The Great Outdoors

Balloch Castle Country Park

By yon bonnie banks an’ by yon bonnie braes
Whaur the sun shines bright on Loch Lomond

Balloch Castle Country Park

Balloch Castle Country Park

Balloch Castle Country Park, situated in Loch Lomond is a stunning attraction for a doggie day out.

Balloch Castle Country Park

Balloch Castle Country Park

The 19th century castle and gardens, built by John Buchannan in 1808, was officially recognised as a country park in 1980.
The castle now dies derelict, but still makes for beautiful viewing for historian enthusiasts.
There are many derelict buildings on the grounds which have fallen into ruin such as the gameskeepers house and the gatehouses, which are popular sites for having a nosey around.

The castle is surrounded by 200 acres of unspoilt woodland, nature trails, walled gardens and guided walks, making it the perfect destination for outdoorsy types. Screen Shot 2013-04-26 at 06.57.01

The park provides panoramic views of the stunning scenery Loch Lomond has to to offer. The backdrop of the rolling hills are sights that people travel to Scotland for, just to see.

There are quiet benches, and picnic tables dotted in idyllic spots around the grounds. If you want to bring a packed lunch that your doggy friend can enjoy to, then head to the picnic benches at the water’s edge for some some grub and a well deserved rest.

An excellent place for wildlife watching, the nature trails and surrounding woodland makes perfect walkies for you dog. Trust us, they will have the perfect doggy day out!

TIP: Bring treats for your pooch!

Balloch Castle Country Park

Balloch Castle Country Park

Our rating

BONES 5

 

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Prestwick Beach

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Our favourite beach on a sunny day!
Preswick Beach in Ayr is a little out the way for a Glaswegian, however it just happens to be Holly’s favourite beach.
When the weather is great, and the promenade is full, you’d be mistaken for a warm beach off the coast of France.

Admittedly, you have to make the day of it (and chose a nice day!) because a beach is miserable in Scotland when it’s raining.

The length of the beach provides good walkies, with many dog walkers out for a stroll during the day.
There are plenty of facilities nearby the beach just off the promenade, including shops, restaurants, a picnic site and a children’s play area.
So if you want to enjoy lunch with your fur baby, then bring a packed one!

There’s plenty to see and do around the Ayr area if you have the time, with golf and hill walking activities available in the surrounding area.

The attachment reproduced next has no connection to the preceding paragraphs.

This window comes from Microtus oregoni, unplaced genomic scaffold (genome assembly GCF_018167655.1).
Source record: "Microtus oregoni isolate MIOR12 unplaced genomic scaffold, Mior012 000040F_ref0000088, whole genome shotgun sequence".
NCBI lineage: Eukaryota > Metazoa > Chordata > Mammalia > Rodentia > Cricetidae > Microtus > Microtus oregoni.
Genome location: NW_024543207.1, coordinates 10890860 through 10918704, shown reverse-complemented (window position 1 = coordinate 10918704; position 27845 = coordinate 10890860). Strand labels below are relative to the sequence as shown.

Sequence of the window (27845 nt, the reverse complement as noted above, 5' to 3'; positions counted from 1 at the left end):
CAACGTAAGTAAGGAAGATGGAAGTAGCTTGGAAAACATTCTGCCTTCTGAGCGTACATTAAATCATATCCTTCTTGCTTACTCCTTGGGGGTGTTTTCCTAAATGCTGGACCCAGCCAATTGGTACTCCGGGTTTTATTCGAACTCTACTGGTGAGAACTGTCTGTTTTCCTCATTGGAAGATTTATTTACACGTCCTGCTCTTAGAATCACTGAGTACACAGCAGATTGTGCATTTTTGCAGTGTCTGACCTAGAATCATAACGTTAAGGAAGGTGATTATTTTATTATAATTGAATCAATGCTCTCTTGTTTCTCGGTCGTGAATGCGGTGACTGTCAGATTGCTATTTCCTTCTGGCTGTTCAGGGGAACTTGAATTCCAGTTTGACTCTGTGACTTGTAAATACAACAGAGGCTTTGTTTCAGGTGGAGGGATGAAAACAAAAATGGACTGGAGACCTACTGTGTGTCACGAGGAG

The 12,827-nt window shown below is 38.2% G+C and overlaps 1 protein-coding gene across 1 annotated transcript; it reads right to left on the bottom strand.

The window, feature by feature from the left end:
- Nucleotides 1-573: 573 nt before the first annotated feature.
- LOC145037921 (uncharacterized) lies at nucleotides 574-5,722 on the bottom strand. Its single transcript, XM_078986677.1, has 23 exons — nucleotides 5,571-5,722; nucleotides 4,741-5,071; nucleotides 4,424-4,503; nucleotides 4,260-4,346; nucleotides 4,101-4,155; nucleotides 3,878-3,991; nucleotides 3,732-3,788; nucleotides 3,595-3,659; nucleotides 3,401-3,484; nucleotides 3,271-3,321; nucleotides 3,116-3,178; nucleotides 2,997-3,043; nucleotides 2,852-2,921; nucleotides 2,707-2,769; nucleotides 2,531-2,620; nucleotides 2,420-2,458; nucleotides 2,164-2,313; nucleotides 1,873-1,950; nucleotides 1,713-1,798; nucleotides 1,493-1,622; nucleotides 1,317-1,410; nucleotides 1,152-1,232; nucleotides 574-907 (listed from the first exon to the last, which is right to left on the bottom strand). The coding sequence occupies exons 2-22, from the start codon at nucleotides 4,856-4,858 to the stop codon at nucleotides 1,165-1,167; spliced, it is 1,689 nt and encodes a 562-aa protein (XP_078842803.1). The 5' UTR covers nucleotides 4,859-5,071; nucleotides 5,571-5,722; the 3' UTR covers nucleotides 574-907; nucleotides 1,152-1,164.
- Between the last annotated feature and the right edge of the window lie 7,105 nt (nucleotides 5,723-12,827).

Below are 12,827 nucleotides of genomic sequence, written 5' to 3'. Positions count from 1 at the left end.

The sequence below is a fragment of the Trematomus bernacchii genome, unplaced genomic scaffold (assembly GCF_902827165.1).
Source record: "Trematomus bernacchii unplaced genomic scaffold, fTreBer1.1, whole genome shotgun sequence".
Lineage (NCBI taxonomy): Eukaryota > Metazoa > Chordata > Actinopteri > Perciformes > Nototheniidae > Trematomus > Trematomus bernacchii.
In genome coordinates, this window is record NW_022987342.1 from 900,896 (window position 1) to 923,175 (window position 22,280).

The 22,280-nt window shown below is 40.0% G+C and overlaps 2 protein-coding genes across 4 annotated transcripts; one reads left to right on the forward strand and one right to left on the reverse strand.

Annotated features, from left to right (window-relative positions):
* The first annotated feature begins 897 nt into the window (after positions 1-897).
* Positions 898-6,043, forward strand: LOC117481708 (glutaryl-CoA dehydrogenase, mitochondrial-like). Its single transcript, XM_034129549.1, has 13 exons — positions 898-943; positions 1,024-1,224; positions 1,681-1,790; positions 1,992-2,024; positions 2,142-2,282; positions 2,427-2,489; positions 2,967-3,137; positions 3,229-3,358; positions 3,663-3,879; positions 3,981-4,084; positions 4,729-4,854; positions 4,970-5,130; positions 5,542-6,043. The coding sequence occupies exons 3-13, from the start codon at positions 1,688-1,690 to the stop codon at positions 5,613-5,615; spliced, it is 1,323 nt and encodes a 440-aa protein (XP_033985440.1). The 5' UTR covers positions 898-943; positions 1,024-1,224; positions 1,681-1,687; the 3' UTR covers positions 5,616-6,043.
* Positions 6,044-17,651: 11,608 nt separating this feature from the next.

And best of all, the double car park is located right next to the beach, so no long walkies back to the car!

We would recommend bringing towels with you, we like our car interior clean!

Our rating

BONES 5

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The Roman Fort & Bath House at Antonine’s Wall

The roman fort and bath house is situated atop Bar Hill in Twechar.
The fort and separate bath house was built as part of Antonine’s Wall, erected between AD142-144, and running the best part of 60 km.

Construction began on the commands of the roman Emperor Antoninus Pius, the wall and fort made3_3e9850cb2b
of stone and turf and taking 12 years to finish.
It is thought due to the strategic placement of the fort, the roman soldiers who occupied it would have been monitoring and controlling the movement of people and goods in the surrounding areas.
The Bar Hill fort provides stunning, panoramic views of the unspoilt countryside, surrounding town and Campsie Fells, with the view stretching as far back as the high-rise flats of Glasgow city.

The site was part of an excavation project between 1979-1982 which exposed the fort and bathing house near Antonine’s wall.

The excavation gave an excellent visual sense of what both the fort and bath house would have looked like, and its positioning back when it was first constructed.
Extensive research has since gone into discovering the layout of each side, and plaques are now situated at the site to provide a rough guide of each buildings layout.

Down from the barr hill fort is Antonine’s Wall, an extensive ditch which carries on through to the surrounding town of Kilsyth. The build was similar to Hadrian’s wall in the South, but has not preserved as well, with less remains evident.

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Following Antonine’s wall will take you further up to a preserved Iron Age site, on display at the highest summit.
Access to Antonine’s wall is via a pedestrian walking path in Twechar. Starting at a war memorial, the path passes by farmhouses and private fields before reaching a water reservoir and veering off to the left over a hill. The site is excellent for hill walkers, with steep and difficult terrain.
If you are taking your dog, then they must be kept on a leash while taking the pedestrian pathway, as open fields contain farm animals.

Excellent for days out and picnics, it is a quiet area with only the occasional hill walker passing by. A perfect day out for the whole family, providing an education experience for children, who may even be learning about the roman empire at school.
As long as you pack food (and a treat for getting to the top) this is a great family adventure.

If you are bringing your dog, we would advise you bring water, as Holly was exhausted after her walkies here.

Our rating

BONES 4

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